It is the company’s responsibility to identify and manage its impacts – but understanding where business perceptions of significance overlap with the sustainability concerns of stakeholders through, for example a materiality matrix, can make a useful contribution to the prioritisation process.
The figure shown here is an illustration of a materiality matrix taken from Cisco’s 2010 CSR report in the form of a ‘Materiality Assessment of Issues’. The vertical axis represents the importance of an issue to society and the horizontal axis the importance to Cisco. All the issues plotted on the graph are issues that Cisco, to a greater or lesser extent, impacts through its activities.
This matrix is a comprehensive overview of the issues that both the company and its stakeholders believe are important to the company’s CR sustainability. In other words, the company can have a material impact in terms of how they are managed from the inside out (e.g. product solutions and services; digital divide), and it can be supportive of, but not directly materially affect, others (e.g. biodiversity, and concerns about water use). The impacts can be either negative or positive. The matrix assists the company to prioritise the issues it must manage, to identify and prioritise where to focus its efforts; and to explain the rationale behind the course of action it takes.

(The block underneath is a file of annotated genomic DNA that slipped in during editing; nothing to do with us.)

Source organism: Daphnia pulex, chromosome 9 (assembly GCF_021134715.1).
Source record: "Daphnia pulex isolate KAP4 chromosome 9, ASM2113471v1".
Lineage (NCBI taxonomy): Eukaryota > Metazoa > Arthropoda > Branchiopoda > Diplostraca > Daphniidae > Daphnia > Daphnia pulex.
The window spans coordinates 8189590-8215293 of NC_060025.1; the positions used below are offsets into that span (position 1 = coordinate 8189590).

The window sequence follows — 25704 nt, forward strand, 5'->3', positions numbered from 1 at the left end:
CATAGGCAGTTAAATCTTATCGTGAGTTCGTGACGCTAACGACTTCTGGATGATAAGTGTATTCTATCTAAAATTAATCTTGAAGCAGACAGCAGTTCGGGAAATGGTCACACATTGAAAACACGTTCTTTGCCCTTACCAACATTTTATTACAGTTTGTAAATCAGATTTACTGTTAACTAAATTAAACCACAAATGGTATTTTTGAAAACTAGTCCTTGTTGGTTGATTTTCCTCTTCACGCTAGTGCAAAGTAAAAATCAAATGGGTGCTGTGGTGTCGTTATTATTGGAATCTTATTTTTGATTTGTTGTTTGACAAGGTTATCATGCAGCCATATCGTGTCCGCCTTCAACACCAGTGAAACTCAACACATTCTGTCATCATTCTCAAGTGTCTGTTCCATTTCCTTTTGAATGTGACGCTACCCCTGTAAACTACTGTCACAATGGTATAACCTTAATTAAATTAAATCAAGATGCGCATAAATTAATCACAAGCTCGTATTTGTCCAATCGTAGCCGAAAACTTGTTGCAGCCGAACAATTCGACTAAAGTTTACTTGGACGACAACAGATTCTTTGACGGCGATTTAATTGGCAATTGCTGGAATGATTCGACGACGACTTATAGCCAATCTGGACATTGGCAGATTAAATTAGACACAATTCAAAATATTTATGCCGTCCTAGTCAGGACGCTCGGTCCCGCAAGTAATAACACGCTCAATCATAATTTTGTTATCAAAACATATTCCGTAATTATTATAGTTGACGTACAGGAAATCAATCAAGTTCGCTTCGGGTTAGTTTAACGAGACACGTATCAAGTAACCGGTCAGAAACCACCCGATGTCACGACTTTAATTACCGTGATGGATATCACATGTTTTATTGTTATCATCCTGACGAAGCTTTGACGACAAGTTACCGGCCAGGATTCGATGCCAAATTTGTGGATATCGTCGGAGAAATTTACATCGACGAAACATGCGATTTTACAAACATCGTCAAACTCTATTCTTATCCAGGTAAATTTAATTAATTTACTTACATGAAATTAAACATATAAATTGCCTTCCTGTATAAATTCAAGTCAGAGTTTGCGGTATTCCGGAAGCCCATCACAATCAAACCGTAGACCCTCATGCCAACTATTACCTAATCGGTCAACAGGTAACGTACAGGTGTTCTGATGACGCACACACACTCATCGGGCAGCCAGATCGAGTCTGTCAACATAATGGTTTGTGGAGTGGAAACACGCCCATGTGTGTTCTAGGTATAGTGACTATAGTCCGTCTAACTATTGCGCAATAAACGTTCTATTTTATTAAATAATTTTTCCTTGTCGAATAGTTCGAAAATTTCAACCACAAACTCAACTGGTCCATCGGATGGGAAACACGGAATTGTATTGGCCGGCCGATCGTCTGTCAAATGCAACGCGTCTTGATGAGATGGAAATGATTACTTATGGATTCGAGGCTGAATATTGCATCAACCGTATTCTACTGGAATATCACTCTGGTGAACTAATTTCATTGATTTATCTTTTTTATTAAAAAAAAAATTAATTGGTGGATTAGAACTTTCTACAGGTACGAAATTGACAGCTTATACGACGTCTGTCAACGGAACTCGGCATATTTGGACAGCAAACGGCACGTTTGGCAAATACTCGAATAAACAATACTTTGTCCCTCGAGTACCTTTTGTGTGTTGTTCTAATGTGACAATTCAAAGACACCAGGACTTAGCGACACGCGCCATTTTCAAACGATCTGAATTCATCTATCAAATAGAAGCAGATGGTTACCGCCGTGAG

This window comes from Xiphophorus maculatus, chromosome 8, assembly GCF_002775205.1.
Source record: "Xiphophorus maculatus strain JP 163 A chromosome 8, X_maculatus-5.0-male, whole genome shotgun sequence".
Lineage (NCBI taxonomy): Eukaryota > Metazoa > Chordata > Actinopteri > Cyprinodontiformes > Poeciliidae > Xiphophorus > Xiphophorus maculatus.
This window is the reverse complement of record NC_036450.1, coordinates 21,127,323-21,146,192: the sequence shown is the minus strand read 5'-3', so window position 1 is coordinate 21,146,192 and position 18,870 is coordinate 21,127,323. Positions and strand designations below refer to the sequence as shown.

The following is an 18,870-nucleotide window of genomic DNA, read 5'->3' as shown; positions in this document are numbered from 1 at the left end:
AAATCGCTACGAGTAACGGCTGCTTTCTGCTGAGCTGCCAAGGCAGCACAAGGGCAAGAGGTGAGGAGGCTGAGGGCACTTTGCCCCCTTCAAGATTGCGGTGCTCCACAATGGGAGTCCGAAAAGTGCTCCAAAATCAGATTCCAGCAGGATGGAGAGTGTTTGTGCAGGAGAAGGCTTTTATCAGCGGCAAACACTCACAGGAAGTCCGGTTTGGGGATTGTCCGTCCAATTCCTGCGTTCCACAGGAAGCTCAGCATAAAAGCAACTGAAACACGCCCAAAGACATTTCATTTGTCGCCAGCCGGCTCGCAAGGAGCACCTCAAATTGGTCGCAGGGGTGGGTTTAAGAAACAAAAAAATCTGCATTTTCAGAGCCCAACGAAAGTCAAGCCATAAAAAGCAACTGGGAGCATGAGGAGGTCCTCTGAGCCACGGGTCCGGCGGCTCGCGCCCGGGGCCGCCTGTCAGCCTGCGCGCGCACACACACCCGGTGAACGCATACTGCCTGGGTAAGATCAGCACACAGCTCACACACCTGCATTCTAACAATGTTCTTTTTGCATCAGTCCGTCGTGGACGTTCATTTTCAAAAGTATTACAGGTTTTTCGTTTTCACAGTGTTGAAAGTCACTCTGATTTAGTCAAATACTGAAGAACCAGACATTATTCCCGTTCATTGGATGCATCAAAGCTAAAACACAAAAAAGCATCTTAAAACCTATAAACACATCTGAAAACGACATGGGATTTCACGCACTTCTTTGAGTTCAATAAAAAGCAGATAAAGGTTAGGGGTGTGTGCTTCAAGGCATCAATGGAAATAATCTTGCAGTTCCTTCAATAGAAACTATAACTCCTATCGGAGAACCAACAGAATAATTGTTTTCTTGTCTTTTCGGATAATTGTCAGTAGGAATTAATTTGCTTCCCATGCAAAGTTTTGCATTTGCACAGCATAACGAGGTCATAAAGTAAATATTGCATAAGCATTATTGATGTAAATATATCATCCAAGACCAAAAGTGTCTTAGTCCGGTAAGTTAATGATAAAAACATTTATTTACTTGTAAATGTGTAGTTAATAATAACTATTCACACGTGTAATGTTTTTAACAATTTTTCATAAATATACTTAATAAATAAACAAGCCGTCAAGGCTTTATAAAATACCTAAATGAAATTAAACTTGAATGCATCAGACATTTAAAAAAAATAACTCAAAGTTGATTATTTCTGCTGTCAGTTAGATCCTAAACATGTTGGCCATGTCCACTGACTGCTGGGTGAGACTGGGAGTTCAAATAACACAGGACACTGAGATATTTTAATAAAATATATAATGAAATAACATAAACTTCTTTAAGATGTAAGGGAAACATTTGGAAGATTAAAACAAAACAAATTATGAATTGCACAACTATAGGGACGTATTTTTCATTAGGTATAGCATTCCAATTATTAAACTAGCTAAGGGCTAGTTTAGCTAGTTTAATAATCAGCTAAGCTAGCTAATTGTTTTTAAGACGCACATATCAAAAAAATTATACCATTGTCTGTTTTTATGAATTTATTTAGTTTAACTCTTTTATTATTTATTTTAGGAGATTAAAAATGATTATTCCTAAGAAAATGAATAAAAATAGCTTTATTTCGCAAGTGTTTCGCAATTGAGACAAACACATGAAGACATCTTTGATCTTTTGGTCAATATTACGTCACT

“A materiality assessment is a powerful tool to understand where business interests overlap with the sustainability priorities of a company’s stakeholders.”
Eric Olson, SVP Advisory Services, BSR
The scoring systems used in materiality matrices are also an area of continuing development. Judging materiality is relative and qualitative. The use of a table to describe different levels of impact and outcome can provide a disciplined framework for evaluating very different factors. In companies where risk management is a specialised management area, preferred approaches to scoring events – already understood and trusted by management – may be adapted for use in the SEE materiality matrix. For example, a scale that allocates values to the different levels of impact at a local, national or international level, and over different lengths of time, could be used to attribute values to different impacts. The results may then be integrated into broader corporate systems, for example, for risk management.
Learn more about scoping materiality in the How-To Guide by Mandy Cormack, How to Identify a Company's Major Impacts - and Manage Them.